Scientist-Working-With-Metals

Baldor Develops a Washdown Workhorse for the Food-Processing Industry

This new line of motors provides customers with a painted-white motor-the workhorse of the food industry for decades-coupled with labyrinth shaft seals and same-size bearings on each end of the motor, explains David Steen of Baldor Electric Co.

When customers in the food-processing industry approached Baldor Electric Co. to develop a new line of motors tailored for their needs, Fort Smith, Ark.-based Baldor responded with the Super White washdown-duty motor.

It's no accident that the motor is white.

"This new line of motors provides customers with a painted-white motor-the workhorse of the food industry for decades-coupled with labyrinth shaft seals and same-size bearings on each end of the motor," explains David Steen, Baldor's product manager for small and medium-size AC motors.

NED: Why did Baldor decide to market this product?

DS: Customers in the food-processing industry asked Baldor to create a new line of motors that met some very specific needs for their industry.

NED: How are these motors different from similar products?

DS: Baldor produces several motor lines for the food and beverage industry.

This variety of motor products gives customers choices when determining the level of moisture protection needed for their environment.

The new line of motors provides customers with a painted-white motor-the workhorse of the food industry for decades-coupled with labyrinth shaft seals and same-size bearings on each end of the motor.

NED: What problems did you encounter during the development phase?

DS: When designing a new product line, one of the main challenges is the availability of new parts across a broad range of motor sizes.

Access to a wide variety of industry challenges over the years affords Baldor the opportunity to meet our customers' needs due to the breadth of product parts available for use.

It was anticipated going into this project that new tooling may have been required, but our engineering department did a great job of reconfiguring parts to create just the right motors needed.

NED: How long did it take from conception to final production?

DS: Conception to final production involves a great deal of sitting down at the "drawing board" and coming up with exactly what our customers need, and getting it to them in a reasonable time frame. This full product line of 1- to 20-horsepower motors was conceived and made available to our customers in approximately six months' time.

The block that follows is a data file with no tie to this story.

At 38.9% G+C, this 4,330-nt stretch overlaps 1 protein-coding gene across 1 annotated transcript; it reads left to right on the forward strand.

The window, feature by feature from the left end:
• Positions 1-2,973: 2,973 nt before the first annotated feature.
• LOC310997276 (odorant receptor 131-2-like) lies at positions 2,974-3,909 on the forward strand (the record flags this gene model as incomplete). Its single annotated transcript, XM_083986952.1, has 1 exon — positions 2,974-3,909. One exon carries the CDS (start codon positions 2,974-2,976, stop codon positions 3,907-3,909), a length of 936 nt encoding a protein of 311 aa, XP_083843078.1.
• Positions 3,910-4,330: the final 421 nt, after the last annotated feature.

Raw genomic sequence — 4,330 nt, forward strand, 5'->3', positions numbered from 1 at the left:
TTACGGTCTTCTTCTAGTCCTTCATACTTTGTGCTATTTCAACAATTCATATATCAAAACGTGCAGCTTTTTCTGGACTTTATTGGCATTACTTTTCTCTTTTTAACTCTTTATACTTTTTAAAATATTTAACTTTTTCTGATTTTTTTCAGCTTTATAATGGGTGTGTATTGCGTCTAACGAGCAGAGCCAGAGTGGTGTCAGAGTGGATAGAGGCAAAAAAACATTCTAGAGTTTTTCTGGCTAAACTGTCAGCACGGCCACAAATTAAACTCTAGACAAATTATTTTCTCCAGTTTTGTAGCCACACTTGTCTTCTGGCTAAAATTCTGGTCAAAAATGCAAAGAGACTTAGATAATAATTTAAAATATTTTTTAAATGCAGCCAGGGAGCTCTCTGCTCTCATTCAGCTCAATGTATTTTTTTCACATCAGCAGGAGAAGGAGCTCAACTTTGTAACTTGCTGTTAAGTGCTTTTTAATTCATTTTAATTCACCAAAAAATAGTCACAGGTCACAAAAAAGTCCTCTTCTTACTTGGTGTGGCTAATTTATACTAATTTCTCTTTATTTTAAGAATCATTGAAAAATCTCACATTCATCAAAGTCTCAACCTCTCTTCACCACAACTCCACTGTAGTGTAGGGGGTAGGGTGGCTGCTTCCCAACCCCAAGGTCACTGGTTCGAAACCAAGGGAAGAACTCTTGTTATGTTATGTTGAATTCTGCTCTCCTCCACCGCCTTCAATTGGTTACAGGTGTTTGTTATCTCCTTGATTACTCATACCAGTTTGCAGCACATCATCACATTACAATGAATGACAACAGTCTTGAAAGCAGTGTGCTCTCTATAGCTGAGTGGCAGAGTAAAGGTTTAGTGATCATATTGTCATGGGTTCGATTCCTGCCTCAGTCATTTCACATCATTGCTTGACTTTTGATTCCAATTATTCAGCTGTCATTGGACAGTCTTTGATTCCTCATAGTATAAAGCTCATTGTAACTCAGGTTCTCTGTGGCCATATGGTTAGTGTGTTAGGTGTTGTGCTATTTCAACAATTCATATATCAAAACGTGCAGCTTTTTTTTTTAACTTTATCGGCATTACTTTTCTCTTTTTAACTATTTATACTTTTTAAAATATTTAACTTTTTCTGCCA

NED: Did cost factors play a role in changing the final design of this product? And, if so, in what way?

DS: Baldor's strategy is to produce the highest-quality, energy-efficient products available in the marketplace and sell them to a broad base of value-minded customers.

While cost is always on the forefront of the customer's mind, providing this new line of motors with the exact specifications requested by the customer, in a timely manner, brings them the value they desire.

NED: Who do you consider your target audience to be and what benefits will they realize from using this product?

DS: The target audience for this line of motors is the food and beverage industry in which industrial electric motor users sanitize their plants on a regular basis.

Customers using these motor products will appreciate the enhanced sealing capabilities of the labyrinth sealing, as well as the increased loading capacity of the same-size bearings on each end.

NED: Please add any other interesting sidelights that you think our readers would enjoy knowing.

DS: With the constant changes going on in the food industry and increasingly stringent standards, it is important to provide the best industrial products for the processing industry to keep these food-producing environments clean and safe.

Baldor has been a leader in the washdown-motor industry for more than 25 years and is dedicated to providing the best solutions available to provide a safe and sanitary processing environment. 

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